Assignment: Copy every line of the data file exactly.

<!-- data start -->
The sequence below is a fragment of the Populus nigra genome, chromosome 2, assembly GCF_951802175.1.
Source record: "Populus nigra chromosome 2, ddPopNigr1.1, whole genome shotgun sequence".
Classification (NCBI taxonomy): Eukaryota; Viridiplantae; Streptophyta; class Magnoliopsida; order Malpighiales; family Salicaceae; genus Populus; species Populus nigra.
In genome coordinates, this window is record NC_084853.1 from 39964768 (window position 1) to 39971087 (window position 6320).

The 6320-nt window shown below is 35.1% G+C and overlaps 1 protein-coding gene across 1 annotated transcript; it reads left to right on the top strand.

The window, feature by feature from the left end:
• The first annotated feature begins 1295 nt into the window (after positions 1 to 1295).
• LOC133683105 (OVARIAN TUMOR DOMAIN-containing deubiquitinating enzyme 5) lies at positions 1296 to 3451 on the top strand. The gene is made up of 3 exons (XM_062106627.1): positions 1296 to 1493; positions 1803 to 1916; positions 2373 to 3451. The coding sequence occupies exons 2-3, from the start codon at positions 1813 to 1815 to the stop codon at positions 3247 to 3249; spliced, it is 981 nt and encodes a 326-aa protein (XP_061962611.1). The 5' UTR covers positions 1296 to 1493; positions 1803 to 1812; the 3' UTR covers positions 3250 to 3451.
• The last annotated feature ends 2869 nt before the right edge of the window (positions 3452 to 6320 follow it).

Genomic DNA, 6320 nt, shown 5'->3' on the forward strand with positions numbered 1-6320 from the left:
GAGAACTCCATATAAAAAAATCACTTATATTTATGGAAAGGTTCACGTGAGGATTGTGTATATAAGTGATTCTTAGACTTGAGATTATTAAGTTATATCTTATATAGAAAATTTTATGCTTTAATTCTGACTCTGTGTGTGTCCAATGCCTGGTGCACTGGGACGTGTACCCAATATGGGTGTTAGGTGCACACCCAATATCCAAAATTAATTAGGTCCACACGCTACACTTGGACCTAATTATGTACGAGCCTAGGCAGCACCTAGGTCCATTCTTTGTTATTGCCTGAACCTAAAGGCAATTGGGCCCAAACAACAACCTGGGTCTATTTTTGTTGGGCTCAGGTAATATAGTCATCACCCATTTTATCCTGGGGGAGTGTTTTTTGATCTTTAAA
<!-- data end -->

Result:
The sequence below is a fragment of the Populus nigra genome, chromosome 2, assembly GCF_951802175.1.
Source record: "Populus nigra chromosome 2, ddPopNigr1.1, whole genome shotgun sequence".
Classification (NCBI taxonomy): Eukaryota; Viridiplantae; Streptophyta; class Magnoliopsida; order Malpighiales; family Salicaceae; genus Populus; species Populus nigra.
In genome coordinates, this window is record NC_084853.1 from 39964768 (window position 1) to 39971087 (window position 6320).

The 6320-nt window shown below is 35.1% G+C and overlaps 1 protein-coding gene across 1 annotated transcript; it reads left to right on the top strand.

The window, feature by feature from the left end:
• The first annotated feature begins 1295 nt into the window (after positions 1 to 1295).
• LOC133683105 (OVARIAN TUMOR DOMAIN-containing deubiquitinating enzyme 5) lies at positions 1296 to 3451 on the top strand. The gene is made up of 3 exons (XM_062106627.1): positions 1296 to 1493; positions 1803 to 1916; positions 2373 to 3451. The coding sequence occupies exons 2-3, from the start codon at positions 1813 to 1815 to the stop codon at positions 3247 to 3249; spliced, it is 981 nt and encodes a 326-aa protein (XP_061962611.1). The 5' UTR covers positions 1296 to 1493; positions 1803 to 1812; the 3' UTR covers positions 3250 to 3451.
• The last annotated feature ends 2869 nt before the right edge of the window (positions 3452 to 6320 follow it).

Genomic DNA, 6320 nt, shown 5'->3' on the forward strand with positions numbered 1-6320 from the left:
GAGAACTCCATATAAAAAAATCACTTATATTTATGGAAAGGTTCACGTGAGGATTGTGTATATAAGTGATTCTTAGACTTGAGATTATTAAGTTATATCTTATATAGAAAATTTTATGCTTTAATTCTGACTCTGTGTGTGTCCAATGCCTGGTGCACTGGGACGTGTACCCAATATGGGTGTTAGGTGCACACCCAATATCCAAAATTAATTAGGTCCACACGCTACACTTGGACCTAATTATGTACGAGCCTAGGCAGCACCTAGGTCCATTCTTTGTTATTGCCTGAACCTAAAGGCAATTGGGCCCAAACAACAACCTGGGTCTATTTTTGTTGGGCTCAGGTAATATAGTCATCACCCATTTTATCCTGGGGGAGTGTTTTTTGATCTTTAAA